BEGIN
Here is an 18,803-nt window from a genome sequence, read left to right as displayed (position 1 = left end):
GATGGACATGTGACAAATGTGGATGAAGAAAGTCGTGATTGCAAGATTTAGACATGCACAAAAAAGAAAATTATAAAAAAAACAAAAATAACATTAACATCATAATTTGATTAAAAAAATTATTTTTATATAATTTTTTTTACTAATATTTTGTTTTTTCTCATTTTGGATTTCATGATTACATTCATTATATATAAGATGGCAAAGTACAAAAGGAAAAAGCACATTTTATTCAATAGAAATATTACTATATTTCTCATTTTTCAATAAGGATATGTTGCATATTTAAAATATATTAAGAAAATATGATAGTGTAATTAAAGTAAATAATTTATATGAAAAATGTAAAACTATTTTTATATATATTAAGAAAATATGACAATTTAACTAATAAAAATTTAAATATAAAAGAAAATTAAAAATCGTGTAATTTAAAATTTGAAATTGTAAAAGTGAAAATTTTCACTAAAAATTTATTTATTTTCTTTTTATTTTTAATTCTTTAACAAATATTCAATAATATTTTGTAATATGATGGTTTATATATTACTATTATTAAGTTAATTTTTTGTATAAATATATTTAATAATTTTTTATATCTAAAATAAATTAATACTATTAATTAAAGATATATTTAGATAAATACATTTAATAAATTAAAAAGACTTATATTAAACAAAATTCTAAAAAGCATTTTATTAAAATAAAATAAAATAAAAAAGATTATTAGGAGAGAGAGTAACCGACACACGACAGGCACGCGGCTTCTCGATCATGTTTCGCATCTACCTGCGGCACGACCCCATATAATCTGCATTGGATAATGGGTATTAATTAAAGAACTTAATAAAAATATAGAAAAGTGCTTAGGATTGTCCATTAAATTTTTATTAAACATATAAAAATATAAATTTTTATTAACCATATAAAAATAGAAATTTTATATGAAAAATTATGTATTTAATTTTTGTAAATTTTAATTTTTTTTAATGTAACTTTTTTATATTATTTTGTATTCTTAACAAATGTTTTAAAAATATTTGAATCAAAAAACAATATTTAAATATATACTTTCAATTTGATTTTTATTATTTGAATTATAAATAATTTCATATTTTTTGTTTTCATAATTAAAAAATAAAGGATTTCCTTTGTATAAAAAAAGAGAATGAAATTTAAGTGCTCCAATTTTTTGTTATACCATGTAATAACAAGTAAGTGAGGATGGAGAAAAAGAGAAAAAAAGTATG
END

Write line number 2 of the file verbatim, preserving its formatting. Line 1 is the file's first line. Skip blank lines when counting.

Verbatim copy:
GATGGACATGTGACAAATGTGGATGAAGAAAGTCGTGATTGCAAGATTTAGACATGCACAAAAAAGAAAATTATAAAAAAAACAAAAATAACATTAACATCATAATTTGATTAAAAAAATTATTTTTATATAATTTTTTTTACTAATATTTTGTTTTTTCTCATTTTGGATTTCATGATTACATTCATTATATATAAGATGGCAAAGTACAAAAGGAAAAAGCACATTTTATTCAATAGAAATATTACTATATTTCTCATTTTTCAATAAGGATATGTTGCATATTTAAAATATATTAAGAAAATATGATAGTGTAATTAAAGTAAATAATTTATATGAAAAATGTAAAACTATTTTTATATATATTAAGAAAATATGACAATTTAACTAATAAAAATTTAAATATAAAAGAAAATTAAAAATCGTGTAATTTAAAATTTGAAATTGTAAAAGTGAAAATTTTCACTAAAAATTTATTTATTTTCTTTTTATTTTTAATTCTTTAACAAATATTCAATAATATTTTGTAATATGATGGTTTATATATTACTATTATTAAGTTAATTTTTTGTATAAATATATTTAATAATTTTTTATATCTAAAATAAATTAATACTATTAATTAAAGATATATTTAGATAAATACATTTAATAAATTAAAAAGACTTATATTAAACAAAATTCTAAAAAGCATTTTATTAAAATAAAATAAAATAAAAAAGATTATTAGGAGAGAGAGTAACCGACACACGACAGGCACGCGGCTTCTCGATCATGTTTCGCATCTACCTGCGGCACGACCCCATATAATCTGCATTGGATAATGGGTATTAATTAAAGAACTTAATAAAAATATAGAAAAGTGCTTAGGATTGTCCATTAAATTTTTATTAAACATATAAAAATATAAATTTTTATTAACCATATAAAAATAGAAATTTTATATGAAAAATTATGTATTTAATTTTTGTAAATTTTAATTTTTTTTAATGTAACTTTTTTATATTATTTTGTATTCTTAACAAATGTTTTAAAAATATTTGAATCAAAAAACAATATTTAAATATATACTTTCAATTTGATTTTTATTATTTGAATTATAAATAATTTCATATTTTTTGTTTTCATAATTAAAAAATAAAGGATTTCCTTTGTATAAAAAAAGAGAATGAAATTTAAGTGCTCCAATTTTTTGTTATACCATGTAATAACAAGTAAGTGAGGATGGAGAAAAAGAGAAAAAAAGTATG